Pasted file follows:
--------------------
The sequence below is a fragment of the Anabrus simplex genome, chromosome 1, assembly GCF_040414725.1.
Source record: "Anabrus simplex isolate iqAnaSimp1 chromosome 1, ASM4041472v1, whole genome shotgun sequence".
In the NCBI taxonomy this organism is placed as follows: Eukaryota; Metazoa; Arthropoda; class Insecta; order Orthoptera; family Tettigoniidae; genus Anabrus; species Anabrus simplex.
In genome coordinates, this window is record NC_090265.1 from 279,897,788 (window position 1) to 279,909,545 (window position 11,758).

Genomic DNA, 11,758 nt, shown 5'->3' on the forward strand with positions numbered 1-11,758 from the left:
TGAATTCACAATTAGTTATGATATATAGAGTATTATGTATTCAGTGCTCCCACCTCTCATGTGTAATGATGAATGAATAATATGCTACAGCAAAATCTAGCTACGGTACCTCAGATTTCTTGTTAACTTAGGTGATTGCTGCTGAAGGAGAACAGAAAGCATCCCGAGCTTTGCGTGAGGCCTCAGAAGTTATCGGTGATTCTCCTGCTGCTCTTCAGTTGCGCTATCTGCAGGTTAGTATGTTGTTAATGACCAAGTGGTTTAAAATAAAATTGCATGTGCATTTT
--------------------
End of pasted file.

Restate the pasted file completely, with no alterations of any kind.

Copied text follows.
The sequence below is a fragment of the Anabrus simplex genome, chromosome 1, assembly GCF_040414725.1.
Source record: "Anabrus simplex isolate iqAnaSimp1 chromosome 1, ASM4041472v1, whole genome shotgun sequence".
In the NCBI taxonomy this organism is placed as follows: Eukaryota; Metazoa; Arthropoda; class Insecta; order Orthoptera; family Tettigoniidae; genus Anabrus; species Anabrus simplex.
In genome coordinates, this window is record NC_090265.1 from 279,897,788 (window position 1) to 279,909,545 (window position 11,758).

Genomic DNA, 11,758 nt, shown 5'->3' on the forward strand with positions numbered 1-11,758 from the left:
TGAATTCACAATTAGTTATGATATATAGAGTATTATGTATTCAGTGCTCCCACCTCTCATGTGTAATGATGAATGAATAATATGCTACAGCAAAATCTAGCTACGGTACCTCAGATTTCTTGTTAACTTAGGTGATTGCTGCTGAAGGAGAACAGAAAGCATCCCGAGCTTTGCGTGAGGCCTCAGAAGTTATCGGTGATTCTCCTGCTGCTCTTCAGTTGCGCTATCTGCAGGTTAGTATGTTGTTAATGACCAAGTGGTTTAAAATAAAATTGCATGTGCATTTT